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The national anthem of China was written by Tien Han in 1934 and put to music by Nie Er, which became the theme song of a film, "Children of Troubled Times". Tien Han was imprisoned by the Nationalist government in 1935, while Nie Er fled to Russia, but drowned enroute, while swimming at the beach in Japan, under mysterious circumstances, on July 17, 1935, at the young age of 23 years. Tien Han lived to a full 70 years, but died in jail on 10 December 1968 at the height of the cultural revolution. The national anthem was suspended and temporarily replaced by "The East Is Red", though eventually restored in 1982, and made part of the constitution in 2004. |
But the backdrop of the film "Children of Troubled Times" was the largely unknown First Shanghai Incident of January 28, 1932, also known as the 128 Incident, which featured the first time an aircraft carrier was used to bomb civilians in a densely populated city such as Shanghai, by . . . you guessed it . . . Japan.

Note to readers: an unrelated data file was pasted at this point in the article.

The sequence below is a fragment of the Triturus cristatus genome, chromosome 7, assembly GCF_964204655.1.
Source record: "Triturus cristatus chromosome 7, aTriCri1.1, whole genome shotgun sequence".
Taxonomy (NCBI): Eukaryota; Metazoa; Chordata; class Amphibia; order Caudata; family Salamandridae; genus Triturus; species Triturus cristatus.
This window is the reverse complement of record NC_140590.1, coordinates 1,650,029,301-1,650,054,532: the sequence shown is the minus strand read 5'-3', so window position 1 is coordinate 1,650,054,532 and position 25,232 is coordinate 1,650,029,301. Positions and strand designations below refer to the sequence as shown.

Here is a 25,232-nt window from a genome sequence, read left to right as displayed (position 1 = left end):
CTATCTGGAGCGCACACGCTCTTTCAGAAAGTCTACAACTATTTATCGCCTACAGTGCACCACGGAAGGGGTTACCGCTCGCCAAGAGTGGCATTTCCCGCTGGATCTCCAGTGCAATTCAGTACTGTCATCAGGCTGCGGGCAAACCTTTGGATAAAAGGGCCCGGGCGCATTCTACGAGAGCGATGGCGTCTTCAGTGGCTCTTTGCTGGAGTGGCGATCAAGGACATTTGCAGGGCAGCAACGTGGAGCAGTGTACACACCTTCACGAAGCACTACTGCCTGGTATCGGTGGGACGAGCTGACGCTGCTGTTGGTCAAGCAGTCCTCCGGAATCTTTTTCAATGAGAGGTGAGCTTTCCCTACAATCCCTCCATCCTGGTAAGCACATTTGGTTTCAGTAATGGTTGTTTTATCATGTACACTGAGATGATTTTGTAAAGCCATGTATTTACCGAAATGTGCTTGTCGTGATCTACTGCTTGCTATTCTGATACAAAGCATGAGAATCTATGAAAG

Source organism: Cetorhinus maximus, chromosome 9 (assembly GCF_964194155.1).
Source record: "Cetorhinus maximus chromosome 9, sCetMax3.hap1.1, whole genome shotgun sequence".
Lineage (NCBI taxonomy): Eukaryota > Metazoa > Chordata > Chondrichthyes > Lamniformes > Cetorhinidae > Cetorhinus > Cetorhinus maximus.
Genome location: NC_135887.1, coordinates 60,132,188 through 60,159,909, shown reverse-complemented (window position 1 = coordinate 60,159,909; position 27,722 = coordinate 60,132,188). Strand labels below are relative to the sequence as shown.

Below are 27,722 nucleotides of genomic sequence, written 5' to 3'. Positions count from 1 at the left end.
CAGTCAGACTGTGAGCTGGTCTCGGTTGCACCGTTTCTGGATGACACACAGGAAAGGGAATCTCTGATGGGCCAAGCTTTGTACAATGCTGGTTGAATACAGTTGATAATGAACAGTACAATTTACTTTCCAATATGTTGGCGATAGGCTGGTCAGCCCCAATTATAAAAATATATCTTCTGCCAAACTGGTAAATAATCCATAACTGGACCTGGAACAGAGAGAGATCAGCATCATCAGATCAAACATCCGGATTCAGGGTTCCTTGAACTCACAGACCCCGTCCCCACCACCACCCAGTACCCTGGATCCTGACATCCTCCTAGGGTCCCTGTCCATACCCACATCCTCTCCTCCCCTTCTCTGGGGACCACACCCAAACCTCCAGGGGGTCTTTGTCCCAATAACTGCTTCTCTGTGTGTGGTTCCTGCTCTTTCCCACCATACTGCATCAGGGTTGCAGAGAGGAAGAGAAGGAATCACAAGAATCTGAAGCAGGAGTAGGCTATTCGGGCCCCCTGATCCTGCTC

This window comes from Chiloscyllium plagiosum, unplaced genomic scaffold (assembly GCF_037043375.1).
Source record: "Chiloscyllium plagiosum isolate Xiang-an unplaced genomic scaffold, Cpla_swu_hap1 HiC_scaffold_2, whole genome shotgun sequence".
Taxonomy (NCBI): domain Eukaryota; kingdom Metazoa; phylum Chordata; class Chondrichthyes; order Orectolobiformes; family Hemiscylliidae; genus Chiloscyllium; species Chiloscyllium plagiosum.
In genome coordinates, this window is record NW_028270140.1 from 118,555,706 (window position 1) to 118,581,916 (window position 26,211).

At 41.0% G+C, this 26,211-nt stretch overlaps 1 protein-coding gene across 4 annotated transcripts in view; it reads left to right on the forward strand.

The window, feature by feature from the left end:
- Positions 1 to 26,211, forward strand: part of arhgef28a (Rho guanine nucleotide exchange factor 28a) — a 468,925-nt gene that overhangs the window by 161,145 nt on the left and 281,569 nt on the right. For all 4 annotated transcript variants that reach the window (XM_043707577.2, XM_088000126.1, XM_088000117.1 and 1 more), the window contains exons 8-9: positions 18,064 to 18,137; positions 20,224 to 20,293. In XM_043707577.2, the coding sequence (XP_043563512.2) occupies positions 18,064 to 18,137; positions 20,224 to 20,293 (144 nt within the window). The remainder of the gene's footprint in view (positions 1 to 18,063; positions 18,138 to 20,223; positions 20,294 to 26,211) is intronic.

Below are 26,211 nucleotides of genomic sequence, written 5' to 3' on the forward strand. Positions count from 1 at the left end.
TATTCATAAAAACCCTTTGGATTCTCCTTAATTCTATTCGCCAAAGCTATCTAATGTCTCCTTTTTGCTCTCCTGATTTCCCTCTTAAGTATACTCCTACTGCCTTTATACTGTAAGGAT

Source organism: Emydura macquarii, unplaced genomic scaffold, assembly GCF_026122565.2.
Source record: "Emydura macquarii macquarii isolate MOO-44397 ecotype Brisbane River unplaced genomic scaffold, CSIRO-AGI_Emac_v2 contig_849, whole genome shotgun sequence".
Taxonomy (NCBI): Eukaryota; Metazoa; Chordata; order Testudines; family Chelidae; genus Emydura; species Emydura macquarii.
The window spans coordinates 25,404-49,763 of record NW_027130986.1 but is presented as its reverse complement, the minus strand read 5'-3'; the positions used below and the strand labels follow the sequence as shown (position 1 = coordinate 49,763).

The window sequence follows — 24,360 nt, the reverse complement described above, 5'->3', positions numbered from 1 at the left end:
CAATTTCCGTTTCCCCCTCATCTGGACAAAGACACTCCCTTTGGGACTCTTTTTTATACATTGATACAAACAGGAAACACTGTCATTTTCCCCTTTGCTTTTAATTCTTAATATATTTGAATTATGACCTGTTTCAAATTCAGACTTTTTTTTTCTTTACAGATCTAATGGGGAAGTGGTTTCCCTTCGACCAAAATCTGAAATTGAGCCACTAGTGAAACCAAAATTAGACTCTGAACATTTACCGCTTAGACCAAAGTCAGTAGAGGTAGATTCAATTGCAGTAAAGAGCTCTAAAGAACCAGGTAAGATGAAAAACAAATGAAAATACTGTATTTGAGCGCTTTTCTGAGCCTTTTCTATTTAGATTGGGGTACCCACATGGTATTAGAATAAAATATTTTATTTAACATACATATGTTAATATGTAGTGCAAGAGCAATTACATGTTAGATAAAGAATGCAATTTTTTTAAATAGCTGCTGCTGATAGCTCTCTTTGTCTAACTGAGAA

On January 18, 1935, five Japanese monks were beaten by Chinese civilians. One of the monks died. Two had critical injuries. And, the Japanese factory nearby was burned down by the crowd. Historians are unsure if this was an orchestrated false flag event by the Japanese, much like the Mukden Incident, as it led to a de facto invasion of Shanghai, first by 7,000 troops, eventually increased to some 90,000 Japanese soldiers, capped by the bombing of Shanghai by a Japanese carrier on January 28, 1935.
And guess what Tien Han could only think of in such circumstances . . . "Rise up!" What was what the March of the Volunteers was all about. So, the passengers should reflect on the gravity of the situation before singing their national anthem. One delayed flight is not worth the mention, compared with what their forebears suffered. Of course, the Nanjing Massacre, preceded by the Second Shanghai Incident of 1937, made all this pale into the background of what the Japanese did to China.